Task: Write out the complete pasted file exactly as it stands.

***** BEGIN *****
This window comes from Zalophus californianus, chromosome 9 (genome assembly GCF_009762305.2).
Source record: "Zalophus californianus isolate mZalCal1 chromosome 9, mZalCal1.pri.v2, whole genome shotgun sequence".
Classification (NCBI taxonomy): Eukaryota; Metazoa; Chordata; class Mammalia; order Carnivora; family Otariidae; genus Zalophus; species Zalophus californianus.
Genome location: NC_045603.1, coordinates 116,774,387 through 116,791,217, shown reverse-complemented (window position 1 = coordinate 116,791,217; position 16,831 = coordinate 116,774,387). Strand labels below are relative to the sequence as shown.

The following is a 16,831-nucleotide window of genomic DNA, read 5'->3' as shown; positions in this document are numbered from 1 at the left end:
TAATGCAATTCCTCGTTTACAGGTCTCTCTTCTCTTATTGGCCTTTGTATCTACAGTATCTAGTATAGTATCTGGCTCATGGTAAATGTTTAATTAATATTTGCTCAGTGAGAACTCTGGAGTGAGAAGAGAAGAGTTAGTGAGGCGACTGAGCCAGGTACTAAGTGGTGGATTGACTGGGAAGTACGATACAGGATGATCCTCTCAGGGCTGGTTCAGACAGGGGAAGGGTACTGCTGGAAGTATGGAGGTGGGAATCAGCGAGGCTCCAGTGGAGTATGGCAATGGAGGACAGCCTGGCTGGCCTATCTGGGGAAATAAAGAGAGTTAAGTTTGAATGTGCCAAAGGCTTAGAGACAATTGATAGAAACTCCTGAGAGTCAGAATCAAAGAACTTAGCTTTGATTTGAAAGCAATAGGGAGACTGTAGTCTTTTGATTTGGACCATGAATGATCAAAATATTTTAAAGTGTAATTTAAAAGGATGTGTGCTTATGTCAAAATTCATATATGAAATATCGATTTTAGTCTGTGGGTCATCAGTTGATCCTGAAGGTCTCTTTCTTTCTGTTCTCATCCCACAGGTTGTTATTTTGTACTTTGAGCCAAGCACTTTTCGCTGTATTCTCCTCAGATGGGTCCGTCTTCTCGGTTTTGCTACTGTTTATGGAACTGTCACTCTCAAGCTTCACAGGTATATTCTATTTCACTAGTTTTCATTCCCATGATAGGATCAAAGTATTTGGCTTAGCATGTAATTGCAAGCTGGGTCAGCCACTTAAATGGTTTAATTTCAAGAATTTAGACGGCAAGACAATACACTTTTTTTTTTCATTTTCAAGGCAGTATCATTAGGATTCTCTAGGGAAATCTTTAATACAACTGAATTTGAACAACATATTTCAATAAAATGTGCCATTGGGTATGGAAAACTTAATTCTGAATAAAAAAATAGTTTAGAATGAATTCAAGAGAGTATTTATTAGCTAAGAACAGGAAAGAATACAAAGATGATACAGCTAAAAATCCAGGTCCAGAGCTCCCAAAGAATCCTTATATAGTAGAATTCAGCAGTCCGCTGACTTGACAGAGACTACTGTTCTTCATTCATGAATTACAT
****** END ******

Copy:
This window comes from Zalophus californianus, chromosome 9 (genome assembly GCF_009762305.2).
Source record: "Zalophus californianus isolate mZalCal1 chromosome 9, mZalCal1.pri.v2, whole genome shotgun sequence".
Classification (NCBI taxonomy): Eukaryota; Metazoa; Chordata; class Mammalia; order Carnivora; family Otariidae; genus Zalophus; species Zalophus californianus.
Genome location: NC_045603.1, coordinates 116,774,387 through 116,791,217, shown reverse-complemented (window position 1 = coordinate 116,791,217; position 16,831 = coordinate 116,774,387). Strand labels below are relative to the sequence as shown.

The following is a 16,831-nucleotide window of genomic DNA, read 5'->3' as shown; positions in this document are numbered from 1 at the left end:
TAATGCAATTCCTCGTTTACAGGTCTCTCTTCTCTTATTGGCCTTTGTATCTACAGTATCTAGTATAGTATCTGGCTCATGGTAAATGTTTAATTAATATTTGCTCAGTGAGAACTCTGGAGTGAGAAGAGAAGAGTTAGTGAGGCGACTGAGCCAGGTACTAAGTGGTGGATTGACTGGGAAGTACGATACAGGATGATCCTCTCAGGGCTGGTTCAGACAGGGGAAGGGTACTGCTGGAAGTATGGAGGTGGGAATCAGCGAGGCTCCAGTGGAGTATGGCAATGGAGGACAGCCTGGCTGGCCTATCTGGGGAAATAAAGAGAGTTAAGTTTGAATGTGCCAAAGGCTTAGAGACAATTGATAGAAACTCCTGAGAGTCAGAATCAAAGAACTTAGCTTTGATTTGAAAGCAATAGGGAGACTGTAGTCTTTTGATTTGGACCATGAATGATCAAAATATTTTAAAGTGTAATTTAAAAGGATGTGTGCTTATGTCAAAATTCATATATGAAATATCGATTTTAGTCTGTGGGTCATCAGTTGATCCTGAAGGTCTCTTTCTTTCTGTTCTCATCCCACAGGTTGTTATTTTGTACTTTGAGCCAAGCACTTTTCGCTGTATTCTCCTCAGATGGGTCCGTCTTCTCGGTTTTGCTACTGTTTATGGAACTGTCACTCTCAAGCTTCACAGGTATATTCTATTTCACTAGTTTTCATTCCCATGATAGGATCAAAGTATTTGGCTTAGCATGTAATTGCAAGCTGGGTCAGCCACTTAAATGGTTTAATTTCAAGAATTTAGACGGCAAGACAATACACTTTTTTTTTTCATTTTCAAGGCAGTATCATTAGGATTCTCTAGGGAAATCTTTAATACAACTGAATTTGAACAACATATTTCAATAAAATGTGCCATTGGGTATGGAAAACTTAATTCTGAATAAAAAAATAGTTTAGAATGAATTCAAGAGAGTATTTATTAGCTAAGAACAGGAAAGAATACAAAGATGATACAGCTAAAAATCCAGGTCCAGAGCTCCCAAAGAATCCTTATATAGTAGAATTCAGCAGTCCGCTGACTTGACAGAGACTACTGTTCTTCATTCATGAATTACAT